Usually, when I’m writing, I’ll write the end of the film first and the moments I think I want to see first. With this, I wrote from page one all the way through. It just flowed so easily. It’s one of the weird things where people say the spirit enters them, and it felt like that. I just wrote as it unfolded in my head. It was a case of “this feels like this should happen, and this should happen and they should say this.” It really had a flow and I didn’t do too many drafts.
When you wrote it in 2011 to now, the world has changed massively, and we’re now in a crazy existence of white supremacy and nationalism on the rise. The film has become so timely.
I like to think [laughs] that somehow I predicted this would happen when I wrote this and if I wait for six or seven years this will be timely or relevant. I had no idea that this would become so relevant hence it would be released at a time where it would feel organized for the film. It’s so strange [laughs].
When I wrote it, it wasn’t even on my horizon- seeing this stuff coming. Really what I wanted to do was tell the story of the war through this kid’s point of view and his lens. We’ve seen films about kids, but not really from their point of view.
Another thing behind it was just this message, “Can we just be nice and be good to each other? Can we just be kind?” Here’s my theory and it’s really simple: if we as grown-ups are kind and nice, our kids see that and they grow up to be kind and nice. It keeps going on like that.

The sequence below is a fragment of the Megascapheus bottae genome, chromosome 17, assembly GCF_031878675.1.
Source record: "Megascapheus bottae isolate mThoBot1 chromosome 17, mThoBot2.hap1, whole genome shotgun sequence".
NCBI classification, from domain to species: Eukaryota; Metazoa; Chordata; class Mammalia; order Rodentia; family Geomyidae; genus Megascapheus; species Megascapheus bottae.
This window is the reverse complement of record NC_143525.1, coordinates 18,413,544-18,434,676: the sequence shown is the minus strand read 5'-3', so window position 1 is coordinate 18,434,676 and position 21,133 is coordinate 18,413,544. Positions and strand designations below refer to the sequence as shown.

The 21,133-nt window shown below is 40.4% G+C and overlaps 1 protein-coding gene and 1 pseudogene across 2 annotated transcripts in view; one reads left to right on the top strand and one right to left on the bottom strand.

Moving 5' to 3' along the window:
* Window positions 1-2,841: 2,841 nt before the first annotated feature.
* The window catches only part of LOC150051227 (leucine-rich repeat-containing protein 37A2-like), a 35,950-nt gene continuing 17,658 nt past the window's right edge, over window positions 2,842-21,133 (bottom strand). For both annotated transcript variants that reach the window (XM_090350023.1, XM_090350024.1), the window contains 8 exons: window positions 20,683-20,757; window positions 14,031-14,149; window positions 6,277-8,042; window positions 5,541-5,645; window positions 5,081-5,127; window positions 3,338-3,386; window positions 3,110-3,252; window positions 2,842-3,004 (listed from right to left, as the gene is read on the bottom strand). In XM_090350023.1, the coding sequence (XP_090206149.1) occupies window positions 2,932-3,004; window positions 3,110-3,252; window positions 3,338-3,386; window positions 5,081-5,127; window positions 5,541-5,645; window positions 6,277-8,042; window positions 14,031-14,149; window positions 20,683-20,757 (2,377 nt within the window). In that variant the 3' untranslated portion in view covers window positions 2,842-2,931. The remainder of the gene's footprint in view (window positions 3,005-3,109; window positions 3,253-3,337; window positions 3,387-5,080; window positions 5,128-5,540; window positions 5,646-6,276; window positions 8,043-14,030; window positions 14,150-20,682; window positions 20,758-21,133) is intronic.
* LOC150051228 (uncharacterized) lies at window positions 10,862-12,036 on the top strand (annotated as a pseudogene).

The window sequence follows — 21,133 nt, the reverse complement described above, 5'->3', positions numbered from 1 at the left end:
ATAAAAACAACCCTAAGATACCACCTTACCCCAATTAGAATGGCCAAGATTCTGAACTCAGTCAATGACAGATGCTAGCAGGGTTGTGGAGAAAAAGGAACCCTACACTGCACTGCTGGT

It’s simple, isn’t it?
You’d think it was simple.
You would think it’s simple, but here’s the problem: humans. [laughs].
I love how you crafted Scarlett’s character and how strong she was, was Rosie drawn from your mother?
It was based a little bit on her who was a single mother who raised me as a good person and she made me a smart person. It was partly that, but I think the main influence for her character was Ellen Burstyn in Alice Doesn’t Live Here Anymore. I love that movie so much, and I love her so much. She’s just my idea of the coolest single mom who wants the best for her kid. She’s going to drive across the country to do it.
There’s just something about that performance that made me fall deeply in love with that character and Burstyn. I wanted the audience to fall in love with her so that it can pay off and be a bit of a gut punch. She had to be a character who was the most grounded character in the film. Between her and Elsa, they’re probably the only two sane people in the movie, but she seems more of the sane one.